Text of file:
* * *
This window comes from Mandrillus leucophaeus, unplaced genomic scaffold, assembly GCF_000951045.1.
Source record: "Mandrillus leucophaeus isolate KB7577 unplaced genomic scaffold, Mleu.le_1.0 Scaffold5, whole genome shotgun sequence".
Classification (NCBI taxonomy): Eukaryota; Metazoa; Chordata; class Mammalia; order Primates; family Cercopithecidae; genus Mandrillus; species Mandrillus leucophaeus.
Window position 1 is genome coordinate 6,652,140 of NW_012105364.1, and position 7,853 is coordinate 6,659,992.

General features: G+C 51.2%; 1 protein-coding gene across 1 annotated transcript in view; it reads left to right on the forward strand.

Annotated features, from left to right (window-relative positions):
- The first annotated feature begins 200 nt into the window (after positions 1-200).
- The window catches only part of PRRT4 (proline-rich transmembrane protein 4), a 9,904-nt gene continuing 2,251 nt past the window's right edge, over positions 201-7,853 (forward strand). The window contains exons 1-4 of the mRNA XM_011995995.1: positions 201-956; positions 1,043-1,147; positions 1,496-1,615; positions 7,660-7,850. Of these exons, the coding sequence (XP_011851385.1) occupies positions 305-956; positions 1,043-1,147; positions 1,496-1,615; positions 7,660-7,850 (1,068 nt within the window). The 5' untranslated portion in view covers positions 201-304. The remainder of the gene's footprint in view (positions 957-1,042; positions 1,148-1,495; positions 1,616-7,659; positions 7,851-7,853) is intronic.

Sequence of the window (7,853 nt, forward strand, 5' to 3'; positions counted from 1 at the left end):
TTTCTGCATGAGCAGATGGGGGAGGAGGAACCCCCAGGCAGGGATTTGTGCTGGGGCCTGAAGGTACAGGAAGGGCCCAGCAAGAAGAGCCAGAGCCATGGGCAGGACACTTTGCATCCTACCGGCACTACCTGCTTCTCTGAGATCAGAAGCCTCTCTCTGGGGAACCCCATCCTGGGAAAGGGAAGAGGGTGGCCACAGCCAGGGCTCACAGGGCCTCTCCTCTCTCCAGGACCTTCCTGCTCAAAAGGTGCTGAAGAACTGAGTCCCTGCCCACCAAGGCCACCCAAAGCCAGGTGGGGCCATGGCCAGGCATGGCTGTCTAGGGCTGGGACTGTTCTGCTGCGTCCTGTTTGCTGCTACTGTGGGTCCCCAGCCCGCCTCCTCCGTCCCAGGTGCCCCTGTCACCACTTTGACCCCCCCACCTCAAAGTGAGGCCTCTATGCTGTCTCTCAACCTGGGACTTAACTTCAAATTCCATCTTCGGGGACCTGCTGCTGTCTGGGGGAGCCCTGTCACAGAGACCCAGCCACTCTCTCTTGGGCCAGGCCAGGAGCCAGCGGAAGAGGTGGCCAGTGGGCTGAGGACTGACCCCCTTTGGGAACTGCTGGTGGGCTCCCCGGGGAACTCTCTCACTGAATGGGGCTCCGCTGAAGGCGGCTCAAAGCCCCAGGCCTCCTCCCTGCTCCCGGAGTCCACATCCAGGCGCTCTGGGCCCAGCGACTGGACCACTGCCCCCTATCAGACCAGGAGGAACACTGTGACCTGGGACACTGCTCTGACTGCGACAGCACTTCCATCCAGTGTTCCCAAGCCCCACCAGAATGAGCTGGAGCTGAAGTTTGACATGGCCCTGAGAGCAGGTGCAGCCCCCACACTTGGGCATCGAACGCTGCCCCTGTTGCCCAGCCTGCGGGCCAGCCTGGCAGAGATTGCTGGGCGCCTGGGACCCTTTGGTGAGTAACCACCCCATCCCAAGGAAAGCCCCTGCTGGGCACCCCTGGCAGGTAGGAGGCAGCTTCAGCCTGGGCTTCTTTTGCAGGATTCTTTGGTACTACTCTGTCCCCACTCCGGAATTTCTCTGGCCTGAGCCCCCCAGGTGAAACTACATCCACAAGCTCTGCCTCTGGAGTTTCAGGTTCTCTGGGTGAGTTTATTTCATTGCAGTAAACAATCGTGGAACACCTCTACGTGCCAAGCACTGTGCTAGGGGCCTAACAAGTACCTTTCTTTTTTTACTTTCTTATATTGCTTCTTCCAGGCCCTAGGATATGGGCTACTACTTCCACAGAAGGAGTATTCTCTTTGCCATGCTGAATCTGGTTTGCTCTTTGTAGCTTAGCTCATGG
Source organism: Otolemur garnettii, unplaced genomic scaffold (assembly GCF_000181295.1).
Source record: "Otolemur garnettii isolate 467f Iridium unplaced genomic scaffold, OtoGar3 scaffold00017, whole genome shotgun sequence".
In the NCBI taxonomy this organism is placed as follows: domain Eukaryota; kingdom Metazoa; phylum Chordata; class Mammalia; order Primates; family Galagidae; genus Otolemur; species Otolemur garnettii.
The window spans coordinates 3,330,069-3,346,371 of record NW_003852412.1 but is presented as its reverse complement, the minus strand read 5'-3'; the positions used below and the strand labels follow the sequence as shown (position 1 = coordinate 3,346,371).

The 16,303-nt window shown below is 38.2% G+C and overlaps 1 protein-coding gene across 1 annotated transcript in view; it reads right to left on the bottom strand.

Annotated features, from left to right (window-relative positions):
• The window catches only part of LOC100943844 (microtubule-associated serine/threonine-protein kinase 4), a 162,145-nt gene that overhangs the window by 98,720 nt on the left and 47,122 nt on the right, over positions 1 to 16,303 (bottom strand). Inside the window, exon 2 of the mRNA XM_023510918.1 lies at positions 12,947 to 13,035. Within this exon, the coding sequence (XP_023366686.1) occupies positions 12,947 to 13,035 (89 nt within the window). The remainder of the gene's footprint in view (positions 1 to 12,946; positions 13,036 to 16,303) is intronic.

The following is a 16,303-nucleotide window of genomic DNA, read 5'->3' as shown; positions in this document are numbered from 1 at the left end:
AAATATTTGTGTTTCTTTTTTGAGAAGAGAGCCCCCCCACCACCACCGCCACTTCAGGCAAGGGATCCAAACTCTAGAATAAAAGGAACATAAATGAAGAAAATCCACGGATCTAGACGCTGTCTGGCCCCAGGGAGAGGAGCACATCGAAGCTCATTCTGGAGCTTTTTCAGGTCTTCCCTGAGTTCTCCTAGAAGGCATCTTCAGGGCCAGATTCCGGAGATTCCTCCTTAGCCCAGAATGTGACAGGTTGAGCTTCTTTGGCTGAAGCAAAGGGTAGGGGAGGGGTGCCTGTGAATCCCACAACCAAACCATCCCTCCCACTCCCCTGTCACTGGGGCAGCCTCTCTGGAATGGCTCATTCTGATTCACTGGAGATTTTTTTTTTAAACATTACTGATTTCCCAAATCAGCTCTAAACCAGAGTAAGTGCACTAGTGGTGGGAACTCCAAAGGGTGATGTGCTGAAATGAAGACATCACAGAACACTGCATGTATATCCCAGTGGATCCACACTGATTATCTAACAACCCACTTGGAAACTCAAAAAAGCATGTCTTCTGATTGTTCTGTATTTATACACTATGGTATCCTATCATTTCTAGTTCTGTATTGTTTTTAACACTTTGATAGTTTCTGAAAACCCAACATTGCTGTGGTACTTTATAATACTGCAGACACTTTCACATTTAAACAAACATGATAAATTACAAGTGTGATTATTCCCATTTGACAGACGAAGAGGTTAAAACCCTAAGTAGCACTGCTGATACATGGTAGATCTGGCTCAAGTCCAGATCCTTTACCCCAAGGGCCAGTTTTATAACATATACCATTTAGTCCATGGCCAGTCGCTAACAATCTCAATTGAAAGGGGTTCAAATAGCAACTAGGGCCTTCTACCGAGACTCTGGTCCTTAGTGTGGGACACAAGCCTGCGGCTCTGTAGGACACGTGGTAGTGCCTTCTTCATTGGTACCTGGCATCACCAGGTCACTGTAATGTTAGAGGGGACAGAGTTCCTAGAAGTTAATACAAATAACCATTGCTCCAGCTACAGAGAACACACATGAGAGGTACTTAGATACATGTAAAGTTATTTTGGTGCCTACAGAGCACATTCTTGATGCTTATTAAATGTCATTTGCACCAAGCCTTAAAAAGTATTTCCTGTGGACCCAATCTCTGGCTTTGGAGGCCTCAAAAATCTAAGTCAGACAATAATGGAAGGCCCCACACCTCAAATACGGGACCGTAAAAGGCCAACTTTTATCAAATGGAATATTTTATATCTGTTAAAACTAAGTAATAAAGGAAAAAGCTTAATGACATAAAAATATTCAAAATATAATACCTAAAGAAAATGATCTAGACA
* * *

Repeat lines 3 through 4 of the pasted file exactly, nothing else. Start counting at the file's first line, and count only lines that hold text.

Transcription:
Classification (NCBI taxonomy): Eukaryota; Metazoa; Chordata; class Mammalia; order Primates; family Cercopithecidae; genus Mandrillus; species Mandrillus leucophaeus.
Window position 1 is genome coordinate 6,652,140 of NW_012105364.1, and position 7,853 is coordinate 6,659,992.